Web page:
Carl Rosen on the repetition of optimism in Richard Ford’s “The Optimists”

           Richard Ford’s “The Optimists” is a narrative based on the retelling of a pivotal event in the story’s protagonist’s life. The protagonist is the narrator and he retells a story about his youth as an adult. I’d like to focus on three techniques presented in the story that all add up to equal one major technique that is explored throughout: Ford uses repetition, the title of the story, and Calvino’s “quickness” to emphasize the character reversal of each of the protagonist’s family members in “The Optimists.” Despite there being three different methods under observation, I will be weaving all three of them together throughout this essay, because in reality they all do the same thing, but just have different names. The focus will be how the mother, father, and protagonist begin the story with how they end.

            Ford begins with introducing the narrator as an adult and prefacing the story with, “All of this that I am about to tell happened when I was only fifteen years old, in 1959, the year my parents were divorced, the year when my father killed a man and went to prison for it, the year I left home and school, told a lie about my age to fool the Army, and then did not come back” (279). In this excerpt we are presented with a mode of foreshadowing to let the reader know what they are getting into. It is at this juncture where I would like to introduce Calvino’s principle of quickness in fiction. Throughout the story, Ford only tells explosive events of progression, which come to define the story’s protagonist, but what’s important is what he leaves out. He doesn’t mention what happens when the protagonist goes to the Army, or any events in between one dreadful evening and the resurgence of the mother into the protagonists’ adult life at the end of the story. All events in-between, though, aren’t explored or mentioned. The focus of the author is to bounce in-between the specific night and the protagonists’ adult presence as a narrator. This bouncing back and forth between two specific times gives the story Calvino’s sense of quickness, because time becomes complicated and, at times, nonexistent in the fiction. It is almost as if time has no sense of place, because the story is a retelling, and the story isn’t finished yet. Calvino describes the legend of Charlemagne and a magical ring in his chapter on quickness, but in Ford’s story it is the presence of the narration, which acts as an object similar to the magical ring that captivates the reader and manipulates them as such. The narration can take the reader to any time and any place, and hold the complete power of the story. What becomes even more complicated is whether or not the reader can trust this narrator?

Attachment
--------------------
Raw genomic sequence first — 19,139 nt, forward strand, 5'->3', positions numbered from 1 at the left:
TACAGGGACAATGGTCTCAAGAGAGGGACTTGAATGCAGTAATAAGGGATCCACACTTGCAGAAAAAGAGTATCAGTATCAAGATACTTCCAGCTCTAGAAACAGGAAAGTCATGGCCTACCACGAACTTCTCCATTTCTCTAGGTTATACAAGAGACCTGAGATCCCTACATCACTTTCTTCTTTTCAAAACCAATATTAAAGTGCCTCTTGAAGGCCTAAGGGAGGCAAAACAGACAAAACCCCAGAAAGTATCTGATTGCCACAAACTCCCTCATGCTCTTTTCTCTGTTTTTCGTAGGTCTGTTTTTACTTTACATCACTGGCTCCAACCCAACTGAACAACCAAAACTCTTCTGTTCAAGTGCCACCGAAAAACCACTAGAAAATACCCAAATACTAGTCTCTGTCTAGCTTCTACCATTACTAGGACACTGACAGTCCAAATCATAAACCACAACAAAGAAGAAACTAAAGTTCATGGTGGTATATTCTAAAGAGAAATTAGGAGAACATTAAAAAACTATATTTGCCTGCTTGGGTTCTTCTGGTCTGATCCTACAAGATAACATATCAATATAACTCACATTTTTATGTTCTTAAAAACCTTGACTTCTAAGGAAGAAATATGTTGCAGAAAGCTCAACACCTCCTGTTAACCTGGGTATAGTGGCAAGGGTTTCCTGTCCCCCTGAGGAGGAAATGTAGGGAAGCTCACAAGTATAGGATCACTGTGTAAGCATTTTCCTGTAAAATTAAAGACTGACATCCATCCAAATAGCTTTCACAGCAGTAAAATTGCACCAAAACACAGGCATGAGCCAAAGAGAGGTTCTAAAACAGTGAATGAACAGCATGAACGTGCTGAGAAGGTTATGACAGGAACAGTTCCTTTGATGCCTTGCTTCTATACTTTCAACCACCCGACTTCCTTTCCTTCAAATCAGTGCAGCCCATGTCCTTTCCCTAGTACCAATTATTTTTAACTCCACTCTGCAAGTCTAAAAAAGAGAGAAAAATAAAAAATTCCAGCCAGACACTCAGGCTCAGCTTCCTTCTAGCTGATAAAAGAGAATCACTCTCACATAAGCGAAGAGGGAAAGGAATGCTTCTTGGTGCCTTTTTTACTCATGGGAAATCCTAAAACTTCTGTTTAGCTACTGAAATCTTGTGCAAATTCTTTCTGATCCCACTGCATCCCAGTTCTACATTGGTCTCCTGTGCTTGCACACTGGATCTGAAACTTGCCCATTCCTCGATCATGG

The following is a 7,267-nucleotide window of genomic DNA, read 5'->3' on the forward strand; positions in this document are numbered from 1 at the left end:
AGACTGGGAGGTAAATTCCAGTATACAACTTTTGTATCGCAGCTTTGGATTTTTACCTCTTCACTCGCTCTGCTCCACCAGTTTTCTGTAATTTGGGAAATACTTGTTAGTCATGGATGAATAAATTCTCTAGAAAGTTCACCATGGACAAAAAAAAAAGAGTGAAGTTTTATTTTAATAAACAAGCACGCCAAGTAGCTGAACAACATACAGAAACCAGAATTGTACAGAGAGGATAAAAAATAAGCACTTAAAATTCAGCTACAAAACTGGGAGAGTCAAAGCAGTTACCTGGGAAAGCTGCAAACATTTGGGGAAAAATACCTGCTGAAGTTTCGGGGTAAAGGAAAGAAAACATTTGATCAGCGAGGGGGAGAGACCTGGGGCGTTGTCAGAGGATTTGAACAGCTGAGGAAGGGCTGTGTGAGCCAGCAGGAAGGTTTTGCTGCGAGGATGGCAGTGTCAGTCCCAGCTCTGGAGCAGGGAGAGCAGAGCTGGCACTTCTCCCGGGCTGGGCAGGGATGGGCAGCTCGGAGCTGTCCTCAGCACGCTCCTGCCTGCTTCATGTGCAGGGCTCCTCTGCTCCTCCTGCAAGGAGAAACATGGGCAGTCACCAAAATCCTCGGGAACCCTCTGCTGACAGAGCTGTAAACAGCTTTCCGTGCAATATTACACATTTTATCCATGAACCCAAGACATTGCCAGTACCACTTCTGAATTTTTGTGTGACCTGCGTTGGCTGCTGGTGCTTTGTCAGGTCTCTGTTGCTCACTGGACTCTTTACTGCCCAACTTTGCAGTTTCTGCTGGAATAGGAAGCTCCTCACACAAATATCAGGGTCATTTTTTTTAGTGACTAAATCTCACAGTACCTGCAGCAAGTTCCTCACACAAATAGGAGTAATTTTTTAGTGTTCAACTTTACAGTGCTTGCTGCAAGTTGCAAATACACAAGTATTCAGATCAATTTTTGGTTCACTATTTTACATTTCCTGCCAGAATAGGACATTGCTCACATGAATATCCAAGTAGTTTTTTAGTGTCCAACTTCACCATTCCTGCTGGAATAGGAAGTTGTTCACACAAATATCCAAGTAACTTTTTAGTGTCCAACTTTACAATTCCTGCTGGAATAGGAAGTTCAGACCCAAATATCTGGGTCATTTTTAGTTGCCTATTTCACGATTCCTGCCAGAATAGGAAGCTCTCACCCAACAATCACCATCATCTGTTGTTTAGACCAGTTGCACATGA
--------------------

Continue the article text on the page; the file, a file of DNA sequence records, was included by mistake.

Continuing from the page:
The next technique combines the other two aforementioned in this essay: the title and repetition. The title “The Optimists” alludes to the narrator’s family being optimistic before the night described in the text, and not so much thereafter. There are several instances where optimism and naïveté become blatantly obvious for an effect of repetition, as well as making the title a motif throughout. One example of this repetition of optimistic statements is when the family bails the father out from prison after he just killed a man with a single punch in front of them. On the car ride home the father says, “’I want us to be happy here now,’ my father said. ‘I want us to enjoy life. I don’t hold anything against anybody. Do you believe that?’ ‘I believe that,’ I said” (286). Here we saw how optimistic the narrator once was, and we even see how fool-heartedly optimistic the father is. And what eventually happens is that the father goes to jail, becomes divorced, and is never heard from again; the son disappears from his family and goes into the Army; and the mother becomes a divorcee and clings onto other men for support. Every character has a quote or moment in the story that is naive and unfounded, and then every character ends up relatively hopeless, which then brings us back to the title: These people truly were “Optimists.” They were a family of previously optimistic people, who essentially have their worldview shattered by one night of harsh reality, and Ford shows this by using three techniques that highlight what’s really going on in this retelling. 

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